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Matt Rosendale Just Isn’t Telling the Truth About Public Lands: His Record of Work with Extremist Groups, Part 1

Written by Don Pogreba
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During his run for the Senate, Matt Rosendale claims to have had a change of heart about public lands, telling the Montana media that he realized that Montanans didn’t support the transfer that would inevitably lead to the sale of the land to private interests.

We’ve already discussed how this revisionist history means that Rosendale not only had to change his views about public policy but the entire Constitution, but we haven’t offered a deep dive into just how committed Rosendale was—and likely still is—to the agenda of those who want to turn our public lands over to the highest bidder.

It’s isn’t pretty, and it shows just how deeply Rosendale was linked to some of the worst grifters and con men in the West and it shows that even under the most generous interpretation of history–that he’s not lying now to win votes–Rosendale showed horrific judgment about public lands and those he chose to support.

Rosendale proudly proclaimed his work with the leading proponent of federal lands transfer, the American Lands Council as recently as 2014, telling an audience at the North Valley Pachyderm Club that he’d been working with the outfit for half a year to jumpstart the movement to transfer public lands:

I know you all are very familiar with and that the control and management of these federal public lands. I’ve been working with a group for about six months now called American Lands Council. They’ve got a ten-state coalition and we’re trying to get the momentum going to take control and management and the ownership of those federal public lands.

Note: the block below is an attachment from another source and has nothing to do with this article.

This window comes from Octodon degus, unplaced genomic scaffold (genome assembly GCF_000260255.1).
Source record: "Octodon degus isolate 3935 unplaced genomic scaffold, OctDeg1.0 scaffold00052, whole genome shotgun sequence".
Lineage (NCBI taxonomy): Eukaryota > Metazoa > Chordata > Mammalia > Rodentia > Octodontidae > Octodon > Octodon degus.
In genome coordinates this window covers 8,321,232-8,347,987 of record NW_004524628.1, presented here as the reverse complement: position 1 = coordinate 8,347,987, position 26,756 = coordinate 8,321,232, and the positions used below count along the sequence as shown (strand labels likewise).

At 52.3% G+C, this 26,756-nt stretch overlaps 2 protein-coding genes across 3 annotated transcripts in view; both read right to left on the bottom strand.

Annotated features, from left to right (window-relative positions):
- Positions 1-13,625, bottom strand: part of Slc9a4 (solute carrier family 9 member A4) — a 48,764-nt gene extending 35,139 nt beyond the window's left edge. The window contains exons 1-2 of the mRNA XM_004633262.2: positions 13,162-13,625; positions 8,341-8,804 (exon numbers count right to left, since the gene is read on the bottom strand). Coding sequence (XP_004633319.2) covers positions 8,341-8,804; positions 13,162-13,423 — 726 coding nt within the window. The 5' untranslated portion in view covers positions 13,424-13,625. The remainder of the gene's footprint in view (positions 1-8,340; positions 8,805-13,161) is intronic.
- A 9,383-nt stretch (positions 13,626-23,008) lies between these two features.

While running for Congress, Rosendale promised an audience in Kalispell on March 27, that he would be “the point man” on public lands transfer in D.C. From Republican Senator Jennifer Fielder, now the CEO of the American Lands Council:

U.S. Congressional candidate Matt Rosendale said he not only supports TPL, he will be the point man in Washington DC to transfer control of federally managed lands away from the gridlocked east coast bureaucracy and place decision-making authority in the states where it belongs.

And Rosendale made it clear his plan was not to protect those lands for hunting, fishing, and recreation, but to open them up to development. He told the Havre Daily News that, working with the American Lands Council, he hoped to ensure “the lands would be used better for recreation and resource development.”

And that’s just what the ALC plans to do all over the West. In 2015, the Los Angeles Times reported that the group wants “to wrest control of vast swaths of land from the federal government and turn them over to the states,” and turn over federal land to oil leaseholders, all-terrain vehicle tourism, and rare-earth mineral mining.

This exploitation of resources is at the heart of the ACL pitch that Rosendale enthusiastically supported. ALC’s talking points in 2012 claimed that Utah alone had “trillions of dollars” of resources locked up in public lands and Fox News touted the ALC movement as one that could pave the way for oil drilling across the West.